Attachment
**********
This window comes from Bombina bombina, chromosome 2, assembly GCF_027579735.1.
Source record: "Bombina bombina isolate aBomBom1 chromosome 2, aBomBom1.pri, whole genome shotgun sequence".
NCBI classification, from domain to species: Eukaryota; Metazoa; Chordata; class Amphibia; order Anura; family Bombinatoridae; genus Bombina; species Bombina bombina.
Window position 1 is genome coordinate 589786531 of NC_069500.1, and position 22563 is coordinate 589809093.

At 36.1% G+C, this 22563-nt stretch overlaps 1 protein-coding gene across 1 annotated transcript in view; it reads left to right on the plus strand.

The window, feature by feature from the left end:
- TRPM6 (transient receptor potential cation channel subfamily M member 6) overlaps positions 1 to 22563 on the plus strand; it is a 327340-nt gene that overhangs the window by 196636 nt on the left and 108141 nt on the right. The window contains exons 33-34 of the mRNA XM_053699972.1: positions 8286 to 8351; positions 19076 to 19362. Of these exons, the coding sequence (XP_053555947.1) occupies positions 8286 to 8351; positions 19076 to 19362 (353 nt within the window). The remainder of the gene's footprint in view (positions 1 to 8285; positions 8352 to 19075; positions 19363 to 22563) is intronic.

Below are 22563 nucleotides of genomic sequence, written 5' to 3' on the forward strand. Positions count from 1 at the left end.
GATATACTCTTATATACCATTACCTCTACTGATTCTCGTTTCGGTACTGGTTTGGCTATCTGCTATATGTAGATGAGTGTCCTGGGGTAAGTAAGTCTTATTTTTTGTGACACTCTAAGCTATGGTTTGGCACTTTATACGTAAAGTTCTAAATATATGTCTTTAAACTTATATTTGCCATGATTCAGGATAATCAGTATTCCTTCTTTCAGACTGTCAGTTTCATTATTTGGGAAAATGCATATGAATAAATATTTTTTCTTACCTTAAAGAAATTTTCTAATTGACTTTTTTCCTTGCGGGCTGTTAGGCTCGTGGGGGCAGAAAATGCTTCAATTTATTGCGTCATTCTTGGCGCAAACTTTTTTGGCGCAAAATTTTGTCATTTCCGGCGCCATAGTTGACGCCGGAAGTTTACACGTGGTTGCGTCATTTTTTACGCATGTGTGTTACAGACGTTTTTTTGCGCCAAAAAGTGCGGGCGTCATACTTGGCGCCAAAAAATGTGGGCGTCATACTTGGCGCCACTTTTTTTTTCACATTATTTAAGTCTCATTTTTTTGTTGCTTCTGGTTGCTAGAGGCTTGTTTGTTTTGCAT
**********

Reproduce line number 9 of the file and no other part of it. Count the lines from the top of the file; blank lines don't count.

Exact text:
GATATACTCTTATATACCATTACCTCTACTGATTCTCGTTTCGGTACTGGTTTGGCTATCTGCTATATGTAGATGAGTGTCCTGGGGTAAGTAAGTCTTATTTTTTGTGACACTCTAAGCTATGGTTTGGCACTTTATACGTAAAGTTCTAAATATATGTCTTTAAACTTATATTTGCCATGATTCAGGATAATCAGTATTCCTTCTTTCAGACTGTCAGTTTCATTATTTGGGAAAATGCATATGAATAAATATTTTTTCTTACCTTAAAGAAATTTTCTAATTGACTTTTTTCCTTGCGGGCTGTTAGGCTCGTGGGGGCAGAAAATGCTTCAATTTATTGCGTCATTCTTGGCGCAAACTTTTTTGGCGCAAAATTTTGTCATTTCCGGCGCCATAGTTGACGCCGGAAGTTTACACGTGGTTGCGTCATTTTTTACGCATGTGTGTTACAGACGTTTTTTTGCGCCAAAAAGTGCGGGCGTCATACTTGGCGCCAAAAAATGTGGGCGTCATACTTGGCGCCACTTTTTTTTTCACATTATTTAAGTCTCATTTTTTTGTTGCTTCTGGTTGCTAGAGGCTTGTTTGTTTTGCAT